At my last paper, I was editing a community story when I realized that something just didn’t sound right. The reporter had written that there were 17 million Hispanics in Florida, and they made up 25 percent of the population. The 17 million figure sounded familiar, but quick research revealed that was the whole population of the state. A call to the reporter turned up the news that a librarian had written it into an information card, and that’s where the reporter got it. The librarian was wrong, and a little newspaper research got it right.

Another time, I was editing a calendar item and found that a local garden club said it was holding an event from 2 to 5 a.m. I checked the club’s Web site and saw the 2 to 5 a.m. time listed for the event, and even found a PDF file of its latest newsletter with the 2 to 5 a.m. time listed. I decided I just had to be sure before I let it pass, so I called a phone number for someone at the club, explained what I had found, and requested confirmation. What I got was this: “Oooops.” The person was glad I had caught the mistake, and the club had to send out its own clarification.

Early in 2008, a local business group that announced an event for “Feb. 30.” As it turned out, the person who submitted the listing had forgotten that while it was a leap year, February didn’t leap that far.

Of course, journalism is notorious for its mistakes. In the rush to get stuff out, sometimes you just don’t see something that’s wrong until it’s too late. At one paper, I had left before the front page was finished due to overtime limitations, and the next morning we told residents that “lightening”  had hit the police department’s main facility. Indeed, the “lightening” goof is so common that whenever there was a thunderstorm and a story to follow, the copy desk would go on special “lightening/lightning” alert. Ditto for affect/effect and principal/principle.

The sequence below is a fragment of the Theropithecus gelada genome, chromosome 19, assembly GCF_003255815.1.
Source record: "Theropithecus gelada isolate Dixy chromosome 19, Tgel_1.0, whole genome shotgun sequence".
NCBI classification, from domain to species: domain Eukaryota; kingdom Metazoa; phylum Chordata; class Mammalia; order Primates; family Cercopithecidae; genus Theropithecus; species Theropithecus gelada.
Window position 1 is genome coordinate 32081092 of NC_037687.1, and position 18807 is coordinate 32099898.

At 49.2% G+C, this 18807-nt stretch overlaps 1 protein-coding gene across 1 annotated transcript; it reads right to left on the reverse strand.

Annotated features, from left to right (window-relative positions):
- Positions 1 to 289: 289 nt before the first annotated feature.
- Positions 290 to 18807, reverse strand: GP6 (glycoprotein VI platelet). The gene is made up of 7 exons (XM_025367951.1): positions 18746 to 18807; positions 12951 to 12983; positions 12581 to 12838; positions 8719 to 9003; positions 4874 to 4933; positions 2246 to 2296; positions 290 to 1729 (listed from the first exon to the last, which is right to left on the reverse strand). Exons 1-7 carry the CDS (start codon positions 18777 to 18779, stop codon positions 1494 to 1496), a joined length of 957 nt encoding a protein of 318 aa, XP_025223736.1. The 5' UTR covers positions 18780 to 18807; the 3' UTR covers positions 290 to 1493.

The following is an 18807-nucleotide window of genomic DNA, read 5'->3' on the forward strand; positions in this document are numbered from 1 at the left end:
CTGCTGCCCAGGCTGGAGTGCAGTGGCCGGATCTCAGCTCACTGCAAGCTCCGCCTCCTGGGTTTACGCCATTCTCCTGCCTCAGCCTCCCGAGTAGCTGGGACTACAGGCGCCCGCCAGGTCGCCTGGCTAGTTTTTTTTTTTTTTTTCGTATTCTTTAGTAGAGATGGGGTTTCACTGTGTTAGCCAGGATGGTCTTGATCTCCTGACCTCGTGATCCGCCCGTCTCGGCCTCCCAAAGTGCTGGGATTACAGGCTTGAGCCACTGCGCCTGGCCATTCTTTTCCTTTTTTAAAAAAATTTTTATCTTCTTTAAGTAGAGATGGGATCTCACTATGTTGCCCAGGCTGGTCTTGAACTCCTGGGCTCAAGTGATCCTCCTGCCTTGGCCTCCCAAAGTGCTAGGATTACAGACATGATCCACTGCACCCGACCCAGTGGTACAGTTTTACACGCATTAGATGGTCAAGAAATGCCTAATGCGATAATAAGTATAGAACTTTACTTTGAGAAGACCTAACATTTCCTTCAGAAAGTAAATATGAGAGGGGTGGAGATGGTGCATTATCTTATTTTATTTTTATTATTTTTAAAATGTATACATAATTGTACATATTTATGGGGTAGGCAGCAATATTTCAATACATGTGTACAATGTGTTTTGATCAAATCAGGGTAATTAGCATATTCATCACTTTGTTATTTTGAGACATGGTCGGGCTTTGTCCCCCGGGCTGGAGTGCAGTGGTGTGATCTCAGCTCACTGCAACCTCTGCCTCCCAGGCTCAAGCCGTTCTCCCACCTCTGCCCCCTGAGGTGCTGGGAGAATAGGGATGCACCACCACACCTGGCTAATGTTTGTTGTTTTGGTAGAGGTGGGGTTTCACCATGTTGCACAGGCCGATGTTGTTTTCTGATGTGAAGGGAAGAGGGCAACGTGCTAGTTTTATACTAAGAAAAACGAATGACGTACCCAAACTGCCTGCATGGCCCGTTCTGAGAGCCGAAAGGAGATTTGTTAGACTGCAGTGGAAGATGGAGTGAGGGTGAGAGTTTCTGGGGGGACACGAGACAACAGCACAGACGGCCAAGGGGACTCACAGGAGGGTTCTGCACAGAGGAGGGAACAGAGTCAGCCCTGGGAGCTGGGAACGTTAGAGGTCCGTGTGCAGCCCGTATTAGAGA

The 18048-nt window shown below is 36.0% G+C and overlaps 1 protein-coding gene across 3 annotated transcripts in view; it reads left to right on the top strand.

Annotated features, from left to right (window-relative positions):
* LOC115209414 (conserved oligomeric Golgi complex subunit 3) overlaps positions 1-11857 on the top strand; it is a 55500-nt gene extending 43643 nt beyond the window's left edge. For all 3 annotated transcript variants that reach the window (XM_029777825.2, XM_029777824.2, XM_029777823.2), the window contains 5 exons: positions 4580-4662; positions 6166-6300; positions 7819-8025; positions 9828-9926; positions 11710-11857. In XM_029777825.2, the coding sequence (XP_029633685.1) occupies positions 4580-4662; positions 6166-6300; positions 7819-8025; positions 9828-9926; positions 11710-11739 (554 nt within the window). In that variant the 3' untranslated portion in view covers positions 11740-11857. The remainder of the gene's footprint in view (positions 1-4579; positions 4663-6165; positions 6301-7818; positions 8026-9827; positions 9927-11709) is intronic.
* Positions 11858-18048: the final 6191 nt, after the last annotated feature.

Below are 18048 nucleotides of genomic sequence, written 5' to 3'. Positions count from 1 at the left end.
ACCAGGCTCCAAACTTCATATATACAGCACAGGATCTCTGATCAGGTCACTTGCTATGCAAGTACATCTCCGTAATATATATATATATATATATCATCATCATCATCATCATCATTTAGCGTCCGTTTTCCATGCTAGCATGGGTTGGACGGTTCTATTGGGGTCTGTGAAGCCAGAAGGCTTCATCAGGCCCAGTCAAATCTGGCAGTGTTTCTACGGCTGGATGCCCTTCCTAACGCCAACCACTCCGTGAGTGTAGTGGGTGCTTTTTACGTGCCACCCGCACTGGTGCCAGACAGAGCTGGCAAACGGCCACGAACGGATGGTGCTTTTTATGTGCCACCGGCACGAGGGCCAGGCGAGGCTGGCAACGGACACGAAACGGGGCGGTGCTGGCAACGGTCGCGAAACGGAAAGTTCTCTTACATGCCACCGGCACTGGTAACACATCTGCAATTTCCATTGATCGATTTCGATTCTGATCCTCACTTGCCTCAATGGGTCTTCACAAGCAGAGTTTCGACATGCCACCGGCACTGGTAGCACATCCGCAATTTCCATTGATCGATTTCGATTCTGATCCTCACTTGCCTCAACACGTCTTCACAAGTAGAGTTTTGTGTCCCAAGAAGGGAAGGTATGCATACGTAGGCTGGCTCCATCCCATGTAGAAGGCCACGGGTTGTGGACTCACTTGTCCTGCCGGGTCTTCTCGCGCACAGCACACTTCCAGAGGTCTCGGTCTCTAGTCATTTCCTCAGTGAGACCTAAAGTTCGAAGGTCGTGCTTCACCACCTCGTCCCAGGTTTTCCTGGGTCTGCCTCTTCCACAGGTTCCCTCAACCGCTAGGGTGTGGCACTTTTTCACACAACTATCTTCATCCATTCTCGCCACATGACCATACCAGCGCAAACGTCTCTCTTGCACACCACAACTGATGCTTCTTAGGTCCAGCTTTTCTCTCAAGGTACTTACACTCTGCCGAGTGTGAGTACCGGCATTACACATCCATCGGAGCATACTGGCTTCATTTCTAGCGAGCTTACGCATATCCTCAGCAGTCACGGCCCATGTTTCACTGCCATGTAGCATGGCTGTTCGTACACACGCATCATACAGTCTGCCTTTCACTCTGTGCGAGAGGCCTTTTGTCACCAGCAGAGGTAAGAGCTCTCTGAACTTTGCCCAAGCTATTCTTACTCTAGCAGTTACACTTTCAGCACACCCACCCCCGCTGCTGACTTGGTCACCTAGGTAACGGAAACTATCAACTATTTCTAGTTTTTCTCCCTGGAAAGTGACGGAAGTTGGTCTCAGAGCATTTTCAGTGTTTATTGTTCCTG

Catching the details can turn a dog of a story that misinforms into one that sends people in the right direction.

In this age when everyone can be a journalist, though, some question whether copy editors are even needed and are just another set of useless eyes and fingers who get in the way of connecting with the people.

But I think that the people who read newspapers and news on the Web will find the going a lot harder without those who can catch the details, fix the little mistakes and make writing and reporting just a little clearer.

And if I can convince some store manager that if an item is .50 cents, that means it’s selling for half a penny, then my work is done.

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January 20, 2009 - Posted by | Living in the modern age, The news business | , , , , , , , , ,

2 Comments »

  1. Sounds like you have an eye for detail and were very good at your job. Any reason why you don’t do it anymore?

    Comment by staceydickens | January 20, 2009 | Reply

  2. Hi — There’s a Real Estate training office near me that advertises their services on a very large awning. Every time I drive by I always laugh. It’s says: “Higher than Apex Traning”

    I’m guessing the awning is too costly to replace. I should send a photo to Jay Leno!

    Best,
    D.

    Comment by Diana-NYC | January 22, 2009 | Reply